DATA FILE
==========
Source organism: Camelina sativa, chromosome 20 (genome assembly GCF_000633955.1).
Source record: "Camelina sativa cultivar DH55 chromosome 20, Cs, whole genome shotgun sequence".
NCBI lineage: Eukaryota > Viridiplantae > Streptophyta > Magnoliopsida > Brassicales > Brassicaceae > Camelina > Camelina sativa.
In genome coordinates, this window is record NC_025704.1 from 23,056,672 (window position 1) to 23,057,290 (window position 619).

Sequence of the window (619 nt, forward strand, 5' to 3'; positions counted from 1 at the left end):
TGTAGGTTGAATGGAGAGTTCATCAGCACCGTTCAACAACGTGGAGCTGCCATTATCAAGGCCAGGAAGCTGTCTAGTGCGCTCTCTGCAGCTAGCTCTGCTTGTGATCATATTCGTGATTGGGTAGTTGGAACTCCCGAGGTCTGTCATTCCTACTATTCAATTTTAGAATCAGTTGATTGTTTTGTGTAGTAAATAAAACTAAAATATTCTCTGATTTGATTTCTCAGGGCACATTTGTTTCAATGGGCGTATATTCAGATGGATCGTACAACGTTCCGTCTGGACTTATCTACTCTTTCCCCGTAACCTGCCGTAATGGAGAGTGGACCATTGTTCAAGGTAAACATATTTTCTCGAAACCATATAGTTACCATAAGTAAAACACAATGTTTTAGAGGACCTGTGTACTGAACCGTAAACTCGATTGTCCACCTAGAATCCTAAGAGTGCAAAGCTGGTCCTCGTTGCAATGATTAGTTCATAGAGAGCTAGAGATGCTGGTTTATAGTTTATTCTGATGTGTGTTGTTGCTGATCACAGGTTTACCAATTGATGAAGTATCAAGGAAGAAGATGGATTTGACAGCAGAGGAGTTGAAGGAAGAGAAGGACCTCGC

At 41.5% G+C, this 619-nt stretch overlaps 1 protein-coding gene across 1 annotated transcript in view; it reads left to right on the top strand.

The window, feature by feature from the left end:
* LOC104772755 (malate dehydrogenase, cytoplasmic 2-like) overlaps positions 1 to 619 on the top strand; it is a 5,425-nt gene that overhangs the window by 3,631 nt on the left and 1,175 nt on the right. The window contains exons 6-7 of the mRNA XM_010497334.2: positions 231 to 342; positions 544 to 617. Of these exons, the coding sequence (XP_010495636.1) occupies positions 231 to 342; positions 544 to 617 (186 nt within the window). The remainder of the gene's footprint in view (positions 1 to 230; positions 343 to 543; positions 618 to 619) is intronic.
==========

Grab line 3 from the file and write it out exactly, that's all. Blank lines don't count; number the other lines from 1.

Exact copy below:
NCBI lineage: Eukaryota > Viridiplantae > Streptophyta > Magnoliopsida > Brassicales > Brassicaceae > Camelina > Camelina sativa.